Announcing Restate 1.0, Restate Cloud, and our Seed Funding Round

Posted June 10, 2024 by Stephan Ewen ‐ 9 min read

Today we are excited to announce a major milestone for Restate: the availability of Restate 1.0, early access to Restate Cloud, as well as our Series Seed funding round led by Redpoint Ventures, with participation from Essence VC, and several angel investors (more on that below).

But first… an introduction to Restate

For those who are new to Restate, allow us to introduce ourselves.

Restate makes it simple to build resilient applications, without needing a Ph.D. in Distributed Systems.

When building applications, we have the most amazing building blocks at our disposal, like fast and scalable databases, simple APIs to access powerful tools like LLMs or messaging, and infrastructure to run them in distributed manner that survives crashes, failures, and outages of entire data centers.

And yet, it is still surprisingly hard to build resilient applications, especially when correctness and reliability are paramount, because there are so many loosely coupled moving parts to deal with. Our daily business is now stuff like writing code to recover partial failure scenarios, debugging distributed concurrency issues, or wrangling with infra to get reliable ordered callbacks for an asynchronous task.

Enter Restate

Restate takes the guesswork out of building distributed applications. Core to the system is a unique take on workflows-as-code (also called Durable Execution) implemented on a specialized event log that lets it handle use cases that have previously been out of reach for workflow systems.


Restate is low latency, lightweight to run, and interoperates seamlessly with serverless platforms (FaaS). Restate’s APIs let developers use workflows-as-code semantics and other tools like Durable Promises/Futures or atomic state directly in their functions and (micro)services, rather than needing to refactor and redeploy the application to a workflow system.

Restate makes it mind-blowingly simple to build distributed apps and asynchronous logic. Below is an example of how easily you can build an agent system with an LLM chatbot interface and let Restate reliably handle all context and memory, async interactions, scheduled tasks, and reliable communication. Everything just works through failures and crashes, without having to write any code for handling infra-failures at all.

Even if building a chatbot isn’t on your task list today, Restate helps with a broad spectrum of use cases:

What makes Restate stand out is how it brings together a unique set of properties that bring the magic of workflows-as-code and event-driven applications into more use cases and in an easier form than ever before.

  1. A unique programming model combining Durable Execution (workflow-as-code) with Durable Promises/Futures for communication and Virtual Objects for state management.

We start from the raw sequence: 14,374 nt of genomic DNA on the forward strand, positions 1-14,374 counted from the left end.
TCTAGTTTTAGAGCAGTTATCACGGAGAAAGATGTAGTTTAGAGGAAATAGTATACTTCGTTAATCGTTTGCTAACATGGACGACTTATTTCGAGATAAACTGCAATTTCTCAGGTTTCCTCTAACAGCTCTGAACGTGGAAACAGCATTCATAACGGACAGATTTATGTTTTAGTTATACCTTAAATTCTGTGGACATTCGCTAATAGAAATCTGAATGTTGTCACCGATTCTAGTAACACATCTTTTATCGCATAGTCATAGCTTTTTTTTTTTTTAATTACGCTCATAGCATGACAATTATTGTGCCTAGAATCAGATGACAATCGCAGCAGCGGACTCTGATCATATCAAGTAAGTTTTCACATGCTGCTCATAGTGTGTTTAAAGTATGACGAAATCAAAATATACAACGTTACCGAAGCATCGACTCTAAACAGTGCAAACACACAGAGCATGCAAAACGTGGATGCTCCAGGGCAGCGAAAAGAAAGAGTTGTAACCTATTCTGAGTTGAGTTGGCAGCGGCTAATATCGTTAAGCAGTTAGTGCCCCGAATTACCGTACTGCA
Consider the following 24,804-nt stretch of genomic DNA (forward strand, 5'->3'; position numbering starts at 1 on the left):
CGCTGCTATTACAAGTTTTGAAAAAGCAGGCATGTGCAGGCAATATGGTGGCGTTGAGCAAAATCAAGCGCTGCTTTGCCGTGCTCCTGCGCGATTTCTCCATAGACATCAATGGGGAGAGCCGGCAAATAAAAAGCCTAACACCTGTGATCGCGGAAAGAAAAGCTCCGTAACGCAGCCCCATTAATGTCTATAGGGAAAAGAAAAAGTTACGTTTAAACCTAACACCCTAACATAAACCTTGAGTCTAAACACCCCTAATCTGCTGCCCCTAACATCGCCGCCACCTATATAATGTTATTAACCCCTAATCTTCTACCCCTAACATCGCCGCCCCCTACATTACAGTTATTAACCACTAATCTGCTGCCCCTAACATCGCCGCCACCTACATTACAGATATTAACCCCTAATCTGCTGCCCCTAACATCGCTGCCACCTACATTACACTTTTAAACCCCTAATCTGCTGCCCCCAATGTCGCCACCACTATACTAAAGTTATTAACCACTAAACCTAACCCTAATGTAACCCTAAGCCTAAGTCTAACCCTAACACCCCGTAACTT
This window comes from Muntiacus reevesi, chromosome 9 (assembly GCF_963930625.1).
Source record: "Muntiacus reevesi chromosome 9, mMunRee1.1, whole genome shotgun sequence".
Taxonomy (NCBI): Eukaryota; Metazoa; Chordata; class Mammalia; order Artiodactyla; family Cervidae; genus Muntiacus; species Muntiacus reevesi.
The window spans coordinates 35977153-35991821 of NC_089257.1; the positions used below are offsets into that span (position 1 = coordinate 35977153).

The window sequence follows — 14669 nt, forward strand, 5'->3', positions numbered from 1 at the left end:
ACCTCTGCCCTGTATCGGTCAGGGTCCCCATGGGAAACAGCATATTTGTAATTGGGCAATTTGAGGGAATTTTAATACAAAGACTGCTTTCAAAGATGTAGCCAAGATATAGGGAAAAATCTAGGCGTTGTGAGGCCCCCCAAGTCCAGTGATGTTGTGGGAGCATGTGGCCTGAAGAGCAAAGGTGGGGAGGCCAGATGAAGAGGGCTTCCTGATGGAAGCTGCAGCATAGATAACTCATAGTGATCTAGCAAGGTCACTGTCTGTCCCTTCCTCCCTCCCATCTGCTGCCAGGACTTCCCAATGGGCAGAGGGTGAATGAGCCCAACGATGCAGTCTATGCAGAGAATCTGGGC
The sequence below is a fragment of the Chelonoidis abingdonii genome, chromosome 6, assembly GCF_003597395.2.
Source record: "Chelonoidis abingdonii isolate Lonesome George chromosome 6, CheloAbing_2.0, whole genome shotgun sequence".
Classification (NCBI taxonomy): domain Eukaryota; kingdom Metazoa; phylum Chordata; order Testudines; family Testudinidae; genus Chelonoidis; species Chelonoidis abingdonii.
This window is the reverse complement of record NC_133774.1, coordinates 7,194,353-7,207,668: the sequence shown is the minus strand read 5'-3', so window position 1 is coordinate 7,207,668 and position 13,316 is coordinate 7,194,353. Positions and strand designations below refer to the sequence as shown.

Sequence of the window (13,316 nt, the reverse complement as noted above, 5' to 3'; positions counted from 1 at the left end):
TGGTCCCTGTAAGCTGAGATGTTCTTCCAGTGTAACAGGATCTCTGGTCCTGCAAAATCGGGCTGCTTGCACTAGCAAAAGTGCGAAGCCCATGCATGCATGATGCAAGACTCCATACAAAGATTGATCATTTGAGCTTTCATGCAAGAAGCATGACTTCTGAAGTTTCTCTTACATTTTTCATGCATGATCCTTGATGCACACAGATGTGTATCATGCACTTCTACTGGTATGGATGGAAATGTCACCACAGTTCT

2. A low-latency architecture that brings workflows-as-code to latency-sensitive services.
  3. A free, open, and source-available runtime, shipping as a self-contained single binary. Run it locally, in containers, in the Cloud - Restate is lightweight to run and operate.
  4. Direct support for FaaS (like AWS Lambda or Cloudflare Workers). Deploy workflows-as-code and other services on FaaS platforms and don’t pay for wait times.

Many of the design principles behind Restate are inspired by our previous work on Stream Processing and Apache Flink, but re-thought for general-purpose applications and transaction processing.

Here is what Restate’s early users and supporters say:

“It’s still challenging to make distributed transactional applications correct, resilient, and scalable. Restate’s approach of marrying durable execution and event-driven architectures is a big step towards fixing that.”

Jay Kreps - Founder / CEO @ Confluent

“Restate is tapping into a huge opportunity to radically simplify the way resilient applications are built today. The team has a track record of building leading solutions with Apache Flink and is releasing another outstanding technology with Restate 1.0 today. They’re well positioned for success and we are thrilled to lead their Seed round.”

Jordan Segall - Partner @ Redpoint Ventures

“Restate’s focus on simple APIs to do complex things is what attracted me to try it. We are now using it to handle 90+% of production workloads. I cannot recommend it enough!”

Vishal Thukral - Founding Engineer, Health-tech Startup

Announcing Restate 1.0

Restate 1.0 is our latest release, which incorporates a load of feedback that we received since we released our first early version last December. Here are some of the highlights:

Most importantly, starting from this version, Restate will maintain compatibility for APIs and storage.

1. TypeScript, Java, Kotlin

Restate 1.0 has matured the Java and Kotlin SDKs to bring them on-par with the TypeScript SDK in terms of features and flexibility. All languages add new features like workflow constructs with shared promises to support signals and queries.

const signup = workflow({
  name: "usersignup",
  handlers: {
    run: async (ctx: WorkflowContext, params: { ... }) => {
      // ...
      const secret = await"gen secret", () => crypto.randomUUID());
      await"send email", () => sendEmailWithLink({ email, secret }));

      const clickSecret = await ctx.promise<string>("email-secret");
      if (clickSecret !== secret) {
        throw new TerminalError("verification failed");
      // proceed with verification

    linkClick: async (ctx: WorkflowSharedContext, secret: string) => {

2. Durable Execution, Durable Promises/Futures, Virtual Objects